The ‘One Axis’ philosophy permeates everything the bank does. It might be easy to dismiss this as management speak, but India’s banks have notoriously sprawling organisational structures and making sure all the different parts are working together is no mean feat.
“We are a large bank with many business teams and verticals. However, when we provide a solution to our clients, we are ‘One Axis’. This signifies that the client has a single touch-point through a corporate relationship manager for an entire suite of products that Axis Bank provides,” said Shinde. “That makes us stand out from our competition.”
The Rs12.83bn India Grid Trust rights issue was a case in point. This was the first rights issue by an infrastructure trust in India and as sole banker on the deal Axis Capital advised management through the entire process, including dealing with the numerous requests from regulators regarding the procedure and allotment.
Axis Bank did not just excel in niche pockets though. Last year was a record year for IPOs in India and Axis Capital turned up not just on the biggest trades but in areas where it could add value.
In the tech space, Axis Capital was lead left on the Rs29.99bn IPO of online vehicle marketplace CarTrade, while it was one of two lead managers handling EaseMyTrip’s Rs5.1bn IPO as it became the first travel booking website to list in India.
In the speciality chemicals sector, which also had a particularly strong year, it was lead left on the Rs8bn listing of India Pesticides, its eighth ECM offering in that industry since April 2020.
What was even more impressive was the role that it played for each issuer, consistently tapping its strong distribution network. On the CarTrade listing, for example, Axis Capital contributed the lion’s share of anchor orders, 36% of the book in a four-bank deal.
Axis Bank also helped open up new markets for different issuers and often made prescient calls about which structures to use.
For example, as interest rate expectations changed as the year wore on, Axis Bank successfully led the switch towards floating-rate bonds. It acted as sole arranger for HDFC on its Rs30bn three-year bond offering in September, one the first floaters to be issued last year and also the largest.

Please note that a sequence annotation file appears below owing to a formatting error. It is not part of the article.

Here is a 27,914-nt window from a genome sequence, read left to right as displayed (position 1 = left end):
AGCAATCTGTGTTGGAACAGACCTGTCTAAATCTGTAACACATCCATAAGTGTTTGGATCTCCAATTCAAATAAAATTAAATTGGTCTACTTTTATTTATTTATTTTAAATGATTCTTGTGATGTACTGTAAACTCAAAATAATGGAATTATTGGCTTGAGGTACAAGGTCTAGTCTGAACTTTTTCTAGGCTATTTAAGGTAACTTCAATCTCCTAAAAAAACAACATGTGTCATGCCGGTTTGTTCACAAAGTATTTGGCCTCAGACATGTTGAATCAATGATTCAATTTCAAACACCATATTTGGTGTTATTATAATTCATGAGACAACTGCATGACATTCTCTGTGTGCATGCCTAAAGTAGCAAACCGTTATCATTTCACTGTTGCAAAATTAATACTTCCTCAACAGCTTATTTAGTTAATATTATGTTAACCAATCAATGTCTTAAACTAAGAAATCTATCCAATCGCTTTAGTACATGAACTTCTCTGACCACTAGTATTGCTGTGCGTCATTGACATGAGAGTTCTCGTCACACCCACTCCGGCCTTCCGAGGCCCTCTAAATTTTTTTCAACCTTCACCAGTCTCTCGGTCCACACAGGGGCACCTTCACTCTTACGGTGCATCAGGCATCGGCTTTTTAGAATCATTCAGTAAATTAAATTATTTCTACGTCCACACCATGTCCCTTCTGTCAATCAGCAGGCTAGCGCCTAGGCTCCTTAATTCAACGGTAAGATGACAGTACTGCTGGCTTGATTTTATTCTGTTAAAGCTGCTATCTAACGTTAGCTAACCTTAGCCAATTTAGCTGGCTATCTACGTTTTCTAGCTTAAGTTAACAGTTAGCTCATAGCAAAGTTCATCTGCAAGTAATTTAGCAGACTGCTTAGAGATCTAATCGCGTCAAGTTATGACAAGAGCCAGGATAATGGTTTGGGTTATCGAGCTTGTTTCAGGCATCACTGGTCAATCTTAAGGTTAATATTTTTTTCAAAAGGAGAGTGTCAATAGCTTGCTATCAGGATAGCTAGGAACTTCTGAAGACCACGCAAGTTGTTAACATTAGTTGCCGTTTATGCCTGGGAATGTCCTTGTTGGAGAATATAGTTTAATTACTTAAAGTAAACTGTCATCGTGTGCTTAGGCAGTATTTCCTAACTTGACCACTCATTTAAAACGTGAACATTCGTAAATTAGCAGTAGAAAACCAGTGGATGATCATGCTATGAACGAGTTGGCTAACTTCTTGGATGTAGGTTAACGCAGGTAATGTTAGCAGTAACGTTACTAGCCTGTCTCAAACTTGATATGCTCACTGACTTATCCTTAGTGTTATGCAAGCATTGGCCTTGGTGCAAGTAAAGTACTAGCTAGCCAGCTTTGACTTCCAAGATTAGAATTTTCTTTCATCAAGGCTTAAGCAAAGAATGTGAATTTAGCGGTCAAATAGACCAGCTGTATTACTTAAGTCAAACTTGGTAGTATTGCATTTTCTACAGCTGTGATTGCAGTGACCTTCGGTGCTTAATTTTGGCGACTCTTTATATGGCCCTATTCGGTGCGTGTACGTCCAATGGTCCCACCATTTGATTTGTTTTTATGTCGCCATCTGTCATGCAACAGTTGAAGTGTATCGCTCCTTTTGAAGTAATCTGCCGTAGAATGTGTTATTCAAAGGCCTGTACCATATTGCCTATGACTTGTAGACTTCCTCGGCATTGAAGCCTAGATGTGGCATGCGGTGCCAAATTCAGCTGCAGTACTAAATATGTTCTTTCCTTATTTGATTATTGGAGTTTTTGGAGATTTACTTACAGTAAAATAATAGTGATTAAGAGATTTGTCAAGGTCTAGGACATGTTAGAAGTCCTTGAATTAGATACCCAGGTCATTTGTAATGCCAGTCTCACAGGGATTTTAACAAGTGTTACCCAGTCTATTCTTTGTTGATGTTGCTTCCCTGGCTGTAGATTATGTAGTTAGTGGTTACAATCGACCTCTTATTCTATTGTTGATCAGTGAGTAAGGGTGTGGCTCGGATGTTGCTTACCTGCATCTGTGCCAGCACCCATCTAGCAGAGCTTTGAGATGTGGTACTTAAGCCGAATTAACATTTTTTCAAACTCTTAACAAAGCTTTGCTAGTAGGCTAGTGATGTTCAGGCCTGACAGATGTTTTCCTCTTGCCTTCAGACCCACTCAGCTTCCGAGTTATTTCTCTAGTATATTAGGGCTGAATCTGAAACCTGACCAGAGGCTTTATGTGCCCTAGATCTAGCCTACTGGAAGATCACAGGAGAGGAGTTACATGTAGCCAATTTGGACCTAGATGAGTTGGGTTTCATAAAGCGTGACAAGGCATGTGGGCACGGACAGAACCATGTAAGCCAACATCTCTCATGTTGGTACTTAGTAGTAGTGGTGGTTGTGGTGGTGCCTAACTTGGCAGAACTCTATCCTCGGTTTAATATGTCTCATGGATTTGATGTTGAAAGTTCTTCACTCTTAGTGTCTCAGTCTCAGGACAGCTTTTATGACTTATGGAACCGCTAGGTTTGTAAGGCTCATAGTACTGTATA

Axis Bank’s success in the offshore market last year was part of a multi-year effort. In 2016, it launched its offshore DCM team under the leadership of Viplove Chaturvedi and the bank is widely viewed as the leader in Masala bonds.
That leadership was demonstrated when, as sole arranger, it brought HDFC Bank’s Masala AT1 bond, a Rs7.39bn perpetual non-call five offering.
As the first such instrument issued in Masala format, it added variety to the nascent market and also opened up a new funding avenue for banks. Raising bank capital notes onshore became difficult when regulators last year tightened rules for investing in the domestic market following Yes Bank’s Rs84.15bn AT1 writedown in 2020.
Similarly, Axis Bank has been placing a lot of emphasis in recent years on ESG and it worked on a number of landmark trades. The Vector Green Energy offering was the first AAA rated deal from the renewables sector, while the bank also helped bring solar power producer Renew Sun Waves’ Rs10.02bn bond offering to market.
Axis Bank itself broadened the ESG market when it sold India’s first sustainable AT1 issue, a US$600m perpetual non-call five issue priced at 4.1%, with the bank acting as joint global coordinator.
In a banner year for India, Axis Bank brought all of its strengths together to show leadership across the capital markets.